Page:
Has Traditional Project Planning Lost Its Charm to Agile Project Planning?

‘Both planning processes have their own importance. Traditional project planning, aka the Waterfall process, is all about doing planning in a step-by-step manner for the sake of perfect execution. While agile planning is iterative and adaptive to changes. 

Applications of both of them depend on the nature of the project, for instance, you must follow traditional project planning for construction projects as implementing changes could be proved extremely expensive. On the other hand, you can opt for agile planning if you are creating a knowledge base as new requirements don’t cost you a dime.

So, yes, traditional project planning still holds its ground against agile planning. You can even create a survey by using a tool like Qualroo and share it in your business circle for better insights.’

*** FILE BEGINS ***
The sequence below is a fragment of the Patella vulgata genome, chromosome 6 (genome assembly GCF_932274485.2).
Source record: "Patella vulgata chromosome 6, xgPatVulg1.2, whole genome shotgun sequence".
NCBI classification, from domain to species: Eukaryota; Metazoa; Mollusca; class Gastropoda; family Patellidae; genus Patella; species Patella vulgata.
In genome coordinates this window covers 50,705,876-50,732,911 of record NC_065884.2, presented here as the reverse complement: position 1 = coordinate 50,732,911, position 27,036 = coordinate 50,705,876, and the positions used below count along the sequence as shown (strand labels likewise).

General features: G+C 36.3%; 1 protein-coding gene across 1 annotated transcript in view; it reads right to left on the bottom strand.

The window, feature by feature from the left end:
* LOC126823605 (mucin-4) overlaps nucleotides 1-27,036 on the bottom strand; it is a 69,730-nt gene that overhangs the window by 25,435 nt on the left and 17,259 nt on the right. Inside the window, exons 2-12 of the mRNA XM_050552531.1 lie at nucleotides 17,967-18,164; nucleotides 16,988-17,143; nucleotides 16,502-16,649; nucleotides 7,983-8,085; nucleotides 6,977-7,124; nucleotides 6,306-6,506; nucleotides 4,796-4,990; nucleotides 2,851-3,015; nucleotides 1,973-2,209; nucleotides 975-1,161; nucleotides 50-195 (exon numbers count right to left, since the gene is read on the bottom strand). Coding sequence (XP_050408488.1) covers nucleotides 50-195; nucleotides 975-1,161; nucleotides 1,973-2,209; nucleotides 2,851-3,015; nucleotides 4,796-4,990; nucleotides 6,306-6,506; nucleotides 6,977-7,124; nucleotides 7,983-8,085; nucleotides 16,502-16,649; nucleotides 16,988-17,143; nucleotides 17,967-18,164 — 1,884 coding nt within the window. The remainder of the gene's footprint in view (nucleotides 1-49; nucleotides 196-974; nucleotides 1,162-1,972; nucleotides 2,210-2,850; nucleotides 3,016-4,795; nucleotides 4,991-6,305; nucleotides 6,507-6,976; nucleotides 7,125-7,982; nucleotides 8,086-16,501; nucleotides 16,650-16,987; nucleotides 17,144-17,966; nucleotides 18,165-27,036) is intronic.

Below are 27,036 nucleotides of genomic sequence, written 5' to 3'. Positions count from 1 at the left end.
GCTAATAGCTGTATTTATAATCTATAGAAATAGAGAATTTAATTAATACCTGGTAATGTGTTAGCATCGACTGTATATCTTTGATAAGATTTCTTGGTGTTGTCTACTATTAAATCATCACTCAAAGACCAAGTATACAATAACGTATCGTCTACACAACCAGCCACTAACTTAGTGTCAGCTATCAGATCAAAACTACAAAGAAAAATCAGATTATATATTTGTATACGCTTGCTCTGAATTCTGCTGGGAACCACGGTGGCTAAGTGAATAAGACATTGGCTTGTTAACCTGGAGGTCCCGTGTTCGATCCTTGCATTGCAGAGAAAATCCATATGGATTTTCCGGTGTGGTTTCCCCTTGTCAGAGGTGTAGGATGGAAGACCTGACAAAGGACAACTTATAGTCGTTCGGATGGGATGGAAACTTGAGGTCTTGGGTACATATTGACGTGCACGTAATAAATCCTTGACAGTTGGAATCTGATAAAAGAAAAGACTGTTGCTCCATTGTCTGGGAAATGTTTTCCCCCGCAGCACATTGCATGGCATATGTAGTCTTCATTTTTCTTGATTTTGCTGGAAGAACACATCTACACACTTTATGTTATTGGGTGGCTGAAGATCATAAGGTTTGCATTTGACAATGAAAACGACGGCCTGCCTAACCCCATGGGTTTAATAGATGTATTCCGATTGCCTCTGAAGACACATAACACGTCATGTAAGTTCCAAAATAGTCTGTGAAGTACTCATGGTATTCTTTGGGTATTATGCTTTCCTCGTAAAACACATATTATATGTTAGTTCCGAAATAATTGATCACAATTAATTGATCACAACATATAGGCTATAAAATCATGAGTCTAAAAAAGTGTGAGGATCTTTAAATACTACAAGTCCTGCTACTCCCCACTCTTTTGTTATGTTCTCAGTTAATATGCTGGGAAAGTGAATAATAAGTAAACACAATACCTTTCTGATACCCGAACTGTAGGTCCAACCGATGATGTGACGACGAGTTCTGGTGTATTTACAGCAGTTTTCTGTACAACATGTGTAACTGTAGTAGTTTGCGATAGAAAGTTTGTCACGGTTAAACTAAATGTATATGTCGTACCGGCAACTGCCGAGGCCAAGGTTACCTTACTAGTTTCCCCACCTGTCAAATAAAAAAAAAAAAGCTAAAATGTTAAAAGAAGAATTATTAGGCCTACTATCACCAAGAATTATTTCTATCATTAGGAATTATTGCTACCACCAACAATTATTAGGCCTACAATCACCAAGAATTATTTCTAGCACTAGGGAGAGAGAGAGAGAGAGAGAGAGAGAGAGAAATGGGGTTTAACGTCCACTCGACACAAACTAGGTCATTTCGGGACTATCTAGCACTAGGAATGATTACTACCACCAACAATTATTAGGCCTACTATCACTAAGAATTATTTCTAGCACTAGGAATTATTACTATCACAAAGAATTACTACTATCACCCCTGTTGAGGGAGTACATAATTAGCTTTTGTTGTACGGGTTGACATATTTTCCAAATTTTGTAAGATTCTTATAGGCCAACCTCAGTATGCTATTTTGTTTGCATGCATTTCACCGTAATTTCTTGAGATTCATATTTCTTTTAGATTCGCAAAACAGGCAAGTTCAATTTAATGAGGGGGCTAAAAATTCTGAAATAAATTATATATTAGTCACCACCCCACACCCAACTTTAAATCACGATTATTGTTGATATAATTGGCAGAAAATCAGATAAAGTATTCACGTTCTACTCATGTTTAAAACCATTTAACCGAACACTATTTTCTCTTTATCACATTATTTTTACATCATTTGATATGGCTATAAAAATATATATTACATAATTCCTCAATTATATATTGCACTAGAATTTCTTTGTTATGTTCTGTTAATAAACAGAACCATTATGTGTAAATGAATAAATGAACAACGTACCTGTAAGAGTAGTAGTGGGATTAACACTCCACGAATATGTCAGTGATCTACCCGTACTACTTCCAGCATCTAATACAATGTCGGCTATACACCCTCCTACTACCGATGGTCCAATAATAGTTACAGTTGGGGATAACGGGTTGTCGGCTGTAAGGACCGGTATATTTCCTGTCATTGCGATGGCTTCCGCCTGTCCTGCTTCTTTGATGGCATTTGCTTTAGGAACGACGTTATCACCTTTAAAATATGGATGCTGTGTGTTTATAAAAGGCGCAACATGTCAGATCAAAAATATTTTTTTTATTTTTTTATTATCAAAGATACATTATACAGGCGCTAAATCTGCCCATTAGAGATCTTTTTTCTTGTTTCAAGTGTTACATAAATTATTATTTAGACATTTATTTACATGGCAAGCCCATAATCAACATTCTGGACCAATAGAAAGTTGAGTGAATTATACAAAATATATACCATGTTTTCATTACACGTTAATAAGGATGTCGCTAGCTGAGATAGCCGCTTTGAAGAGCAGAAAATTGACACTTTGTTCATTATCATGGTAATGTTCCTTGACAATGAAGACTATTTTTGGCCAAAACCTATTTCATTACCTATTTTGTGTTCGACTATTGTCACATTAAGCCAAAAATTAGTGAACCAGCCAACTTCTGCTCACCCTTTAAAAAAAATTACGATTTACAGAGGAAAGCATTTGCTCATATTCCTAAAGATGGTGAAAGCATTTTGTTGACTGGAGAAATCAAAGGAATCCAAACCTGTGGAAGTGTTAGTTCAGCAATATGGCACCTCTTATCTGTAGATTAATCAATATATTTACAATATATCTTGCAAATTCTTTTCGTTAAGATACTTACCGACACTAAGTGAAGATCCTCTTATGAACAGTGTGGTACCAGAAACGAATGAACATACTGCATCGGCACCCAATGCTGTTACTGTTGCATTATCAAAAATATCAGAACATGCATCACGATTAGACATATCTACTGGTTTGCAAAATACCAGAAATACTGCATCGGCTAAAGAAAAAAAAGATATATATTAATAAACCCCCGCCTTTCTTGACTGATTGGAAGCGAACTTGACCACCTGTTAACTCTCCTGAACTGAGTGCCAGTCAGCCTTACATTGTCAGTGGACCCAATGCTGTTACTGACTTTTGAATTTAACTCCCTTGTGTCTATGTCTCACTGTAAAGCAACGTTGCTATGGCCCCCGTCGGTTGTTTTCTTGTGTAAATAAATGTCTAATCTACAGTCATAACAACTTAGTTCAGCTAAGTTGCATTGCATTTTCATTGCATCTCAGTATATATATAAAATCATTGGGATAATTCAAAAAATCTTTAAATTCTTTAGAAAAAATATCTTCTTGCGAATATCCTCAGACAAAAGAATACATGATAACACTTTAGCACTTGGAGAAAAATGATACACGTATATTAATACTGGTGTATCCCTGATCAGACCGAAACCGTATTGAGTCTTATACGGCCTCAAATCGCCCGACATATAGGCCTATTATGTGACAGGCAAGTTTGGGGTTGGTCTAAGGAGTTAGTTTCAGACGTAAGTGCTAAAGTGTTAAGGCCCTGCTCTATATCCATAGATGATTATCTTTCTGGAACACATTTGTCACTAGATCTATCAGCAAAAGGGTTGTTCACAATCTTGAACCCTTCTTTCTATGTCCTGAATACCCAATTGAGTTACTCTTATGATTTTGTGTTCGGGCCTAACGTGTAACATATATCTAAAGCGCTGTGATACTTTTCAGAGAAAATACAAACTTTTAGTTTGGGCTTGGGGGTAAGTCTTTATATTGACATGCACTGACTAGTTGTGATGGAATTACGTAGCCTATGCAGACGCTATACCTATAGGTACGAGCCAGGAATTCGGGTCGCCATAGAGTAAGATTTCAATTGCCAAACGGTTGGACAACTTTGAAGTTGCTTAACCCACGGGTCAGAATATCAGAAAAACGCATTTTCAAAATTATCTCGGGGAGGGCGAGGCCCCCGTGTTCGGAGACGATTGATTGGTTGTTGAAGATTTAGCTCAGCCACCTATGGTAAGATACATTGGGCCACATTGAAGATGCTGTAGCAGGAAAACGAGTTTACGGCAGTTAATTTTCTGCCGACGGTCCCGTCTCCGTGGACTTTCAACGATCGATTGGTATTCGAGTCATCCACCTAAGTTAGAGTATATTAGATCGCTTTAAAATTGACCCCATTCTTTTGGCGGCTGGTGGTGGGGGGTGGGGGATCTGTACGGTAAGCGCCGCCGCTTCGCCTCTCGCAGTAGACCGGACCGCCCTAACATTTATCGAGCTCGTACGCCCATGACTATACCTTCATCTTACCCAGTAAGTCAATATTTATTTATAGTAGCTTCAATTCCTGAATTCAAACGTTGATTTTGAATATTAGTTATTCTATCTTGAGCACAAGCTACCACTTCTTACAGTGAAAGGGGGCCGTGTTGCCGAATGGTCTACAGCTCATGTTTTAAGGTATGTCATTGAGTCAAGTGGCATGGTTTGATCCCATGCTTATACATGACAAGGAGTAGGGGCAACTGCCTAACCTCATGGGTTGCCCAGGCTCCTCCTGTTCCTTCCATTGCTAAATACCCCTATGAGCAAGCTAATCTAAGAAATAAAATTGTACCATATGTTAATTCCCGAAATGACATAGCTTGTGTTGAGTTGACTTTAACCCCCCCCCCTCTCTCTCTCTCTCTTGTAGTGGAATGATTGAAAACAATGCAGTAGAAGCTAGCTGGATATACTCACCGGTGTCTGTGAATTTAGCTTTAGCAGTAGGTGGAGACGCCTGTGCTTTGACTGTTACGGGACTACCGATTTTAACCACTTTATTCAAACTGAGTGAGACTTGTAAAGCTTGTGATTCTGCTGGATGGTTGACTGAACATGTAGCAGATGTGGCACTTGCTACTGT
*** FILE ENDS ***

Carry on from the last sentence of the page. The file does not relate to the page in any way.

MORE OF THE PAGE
7 Steps You Need to Follow for Perfect Agile Project Planning

Having a perfect agile project management plan is vital to skip unnecessary hassle during the execution phase. Here are 7 steps you need to follow during the planning stage:

Step 1: Have a Clear Vision

It’s true that agile planning is open to changes, but it doesn’t mean that you can drop your guard while mapping out things. Your initial steps during the planning stage decide the smoothness of the execution phase.

Hence, it is essential to have a clear vision to put an ideal plan in place for your project team. Besides making execution easier, it will help you save time and resources significantly.